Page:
Prairie Profiles: Recognizing heroism

Published 10:00 pm Monday, July 30, 2018

Man awarded Navy medal after helicopter crash in Hawaii

Feb. 18, 2016, was supposed to be a laid-back day of sightseeing in Hawaii for one area man.

Paul Jensen, with the United States Navy for over 25 years at the time, was in Hawaii to teach a senior officer leadership course. He was spending the day before teaching the course touring the USS Arizona Memorial and the World War II Pacific museum with his wife and two of their friends who met him on the island. Their friends had asked Jensen about his time inspecting the USS Arizona as a Navy diver, when Jensen said he heard the sounds of a helicopter going through autorotation — a maneuver pilots use when they’re experiencing some sort of mechanical failure.

Jensen’s wife saw the helicopter crashing into the water before he did.

Jensen is approaching his 30-year mark with the United States Navy, at which point he will retire. Provided

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“She told me, ‘You better get over there,’” Jensen said.

He ran over to the speculation point facing the memorial where the crash had happened, finding a dock nearest to the crash. Jensen said he could see three people already in the water trying to help, and found park police near the scene. He told them he was a Navy diver, volunteer firefighter and emergency responder, and asked if they wanted help in the water. Upon hearing a resounding “Yes,” Jensen dove in the water to find out what he could do.

The people already responding had figured out there were five originally on board the helicopter for an open-door sightseeing tour, Jensen said. Open doors meant the passengers were harnessed in. Four of the people on the helicopter were outside of the structure, but one young man was still trapped inside, tangled up in his harness.

Jensen said he and the others in the water figured out the helicopter was upside down and about 12 to 15 feet below them, in water muddied with jet fuel. Another man in the water had a rescue knife the responders passed around, somehow not dropping it, Jensen said. They took turns holding their breath to swim down and attempt to cut the trapped passenger free.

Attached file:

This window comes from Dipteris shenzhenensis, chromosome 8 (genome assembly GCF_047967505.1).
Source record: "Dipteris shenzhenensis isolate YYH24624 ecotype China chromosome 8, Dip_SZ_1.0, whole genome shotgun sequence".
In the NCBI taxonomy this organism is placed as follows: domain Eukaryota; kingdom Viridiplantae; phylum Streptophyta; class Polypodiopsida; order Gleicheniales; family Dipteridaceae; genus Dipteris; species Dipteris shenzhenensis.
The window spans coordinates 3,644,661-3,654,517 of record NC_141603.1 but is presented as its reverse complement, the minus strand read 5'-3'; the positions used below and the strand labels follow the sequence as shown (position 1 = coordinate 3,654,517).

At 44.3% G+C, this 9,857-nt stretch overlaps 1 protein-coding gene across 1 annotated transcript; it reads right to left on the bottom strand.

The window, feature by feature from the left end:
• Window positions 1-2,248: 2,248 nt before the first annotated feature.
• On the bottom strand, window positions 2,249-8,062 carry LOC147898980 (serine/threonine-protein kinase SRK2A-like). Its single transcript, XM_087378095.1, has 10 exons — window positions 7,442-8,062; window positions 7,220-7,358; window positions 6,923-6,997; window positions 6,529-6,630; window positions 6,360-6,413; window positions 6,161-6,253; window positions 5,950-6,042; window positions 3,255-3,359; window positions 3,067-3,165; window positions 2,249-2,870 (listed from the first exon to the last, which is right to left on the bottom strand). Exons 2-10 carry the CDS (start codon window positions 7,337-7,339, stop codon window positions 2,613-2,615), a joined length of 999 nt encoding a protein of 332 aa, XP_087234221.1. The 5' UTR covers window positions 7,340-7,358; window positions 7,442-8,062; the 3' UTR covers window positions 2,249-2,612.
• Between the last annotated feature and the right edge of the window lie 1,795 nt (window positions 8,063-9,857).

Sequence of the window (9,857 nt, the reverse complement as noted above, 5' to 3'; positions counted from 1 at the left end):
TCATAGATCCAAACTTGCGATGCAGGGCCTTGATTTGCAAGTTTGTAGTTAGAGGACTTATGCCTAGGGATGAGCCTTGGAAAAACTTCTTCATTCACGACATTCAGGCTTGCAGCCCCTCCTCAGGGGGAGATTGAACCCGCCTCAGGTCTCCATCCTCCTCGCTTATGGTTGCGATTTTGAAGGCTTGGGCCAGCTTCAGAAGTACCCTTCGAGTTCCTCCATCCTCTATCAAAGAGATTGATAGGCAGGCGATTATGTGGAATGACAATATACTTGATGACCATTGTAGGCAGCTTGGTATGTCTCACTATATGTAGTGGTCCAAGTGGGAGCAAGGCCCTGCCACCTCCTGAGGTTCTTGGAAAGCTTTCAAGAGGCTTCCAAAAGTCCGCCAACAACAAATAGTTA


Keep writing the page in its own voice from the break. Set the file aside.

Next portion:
The Navy and Marine Corps Medal for Heroism is one step up from a Bronze Star and is the highest non-combat decoration awarded for heroism by the U.S. Department of the Navy. Colleen Harrison/Albert Lea Tribune

The young man was eventually freed from the harness and brought to the surface, where a pulse was found and he was taken to the hospital. Jensen said he had been trapped underwater for too long, and that he died three days later.

Those in the water had been able to get the young man’s parents and brother out with minor injuries. The pilot had to be taken out on a backboard, as he had broken his back.

Jensen said he later found out the helicopter had a gearbox mechanical failure, resulting in the loss of the tail rotor. He said without the pilot — previously an Army warrant officer — and his quick thinking, the crash would have been even worse.

“He pretty much saved the whole thing, because he did everything he possibly could have,” Jensen said of the pilot’s efforts.

Jensen said he “went back to work” after the crash, teaching his course the next day. He happened to talk about the crash with another man he was teaching with, but other than that, Jensen went back home to Alden and “didn’t think anything of it.”